A home equity line of credit (HELOC) is a line of credit that allows homeowners to access the equity in their home. It works similarly to a credit card in that the funds are accessed as needed, instead of as a lump sum (though there is often a minimum draw requirement).

The interest rate charged by a HELOC is typically variable, meaning it will ebb and flow along with an index like the prime rate or LIBOR. Like a cash-out refinance, a HELOC involves using your home as collateral.

Home equity loan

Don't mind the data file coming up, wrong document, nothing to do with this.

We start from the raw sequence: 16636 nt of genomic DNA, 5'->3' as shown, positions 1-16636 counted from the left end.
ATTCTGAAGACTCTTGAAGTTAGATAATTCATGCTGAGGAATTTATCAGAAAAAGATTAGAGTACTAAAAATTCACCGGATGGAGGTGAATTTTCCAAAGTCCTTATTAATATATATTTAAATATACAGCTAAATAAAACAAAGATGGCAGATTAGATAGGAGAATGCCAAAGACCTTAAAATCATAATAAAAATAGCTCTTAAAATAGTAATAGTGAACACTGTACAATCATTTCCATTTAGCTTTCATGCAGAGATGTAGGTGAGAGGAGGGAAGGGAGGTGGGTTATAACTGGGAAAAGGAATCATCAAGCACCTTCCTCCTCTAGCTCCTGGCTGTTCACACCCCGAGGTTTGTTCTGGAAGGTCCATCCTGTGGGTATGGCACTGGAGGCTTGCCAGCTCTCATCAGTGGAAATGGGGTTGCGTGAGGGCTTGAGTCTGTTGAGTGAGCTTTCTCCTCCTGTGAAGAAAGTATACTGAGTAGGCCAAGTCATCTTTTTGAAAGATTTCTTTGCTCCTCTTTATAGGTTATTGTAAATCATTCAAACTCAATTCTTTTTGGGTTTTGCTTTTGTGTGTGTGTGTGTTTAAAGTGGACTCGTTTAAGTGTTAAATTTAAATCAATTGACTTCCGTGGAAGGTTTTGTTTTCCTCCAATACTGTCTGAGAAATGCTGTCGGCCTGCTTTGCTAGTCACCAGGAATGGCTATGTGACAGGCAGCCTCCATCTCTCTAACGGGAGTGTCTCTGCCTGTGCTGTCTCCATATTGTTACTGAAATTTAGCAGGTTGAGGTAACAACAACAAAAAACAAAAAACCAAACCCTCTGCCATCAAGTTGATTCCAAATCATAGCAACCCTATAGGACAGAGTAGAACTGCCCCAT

A home equity loan typically allows a homeowner to access the equity they have built in their home by taking out a second mortgage. Instead of having a line of credit, you’ll get a one-time, lump-sum payment from a lender.

These loans typically come with a fixed interest rate, allowing you to lock in a set payment amount for the life of the loan. Because a home equity loan is a second mortgage, interest rates may be slightly higher than for a new first mortgage.

The bottom line: choose carefully

Before tapping into their home equity in any way — whether through the use of a cash-out refinance, HELOC, or home equity loan — homeowners must carefully weigh the pros and cons of each option to determine which, if any, is in their best interest.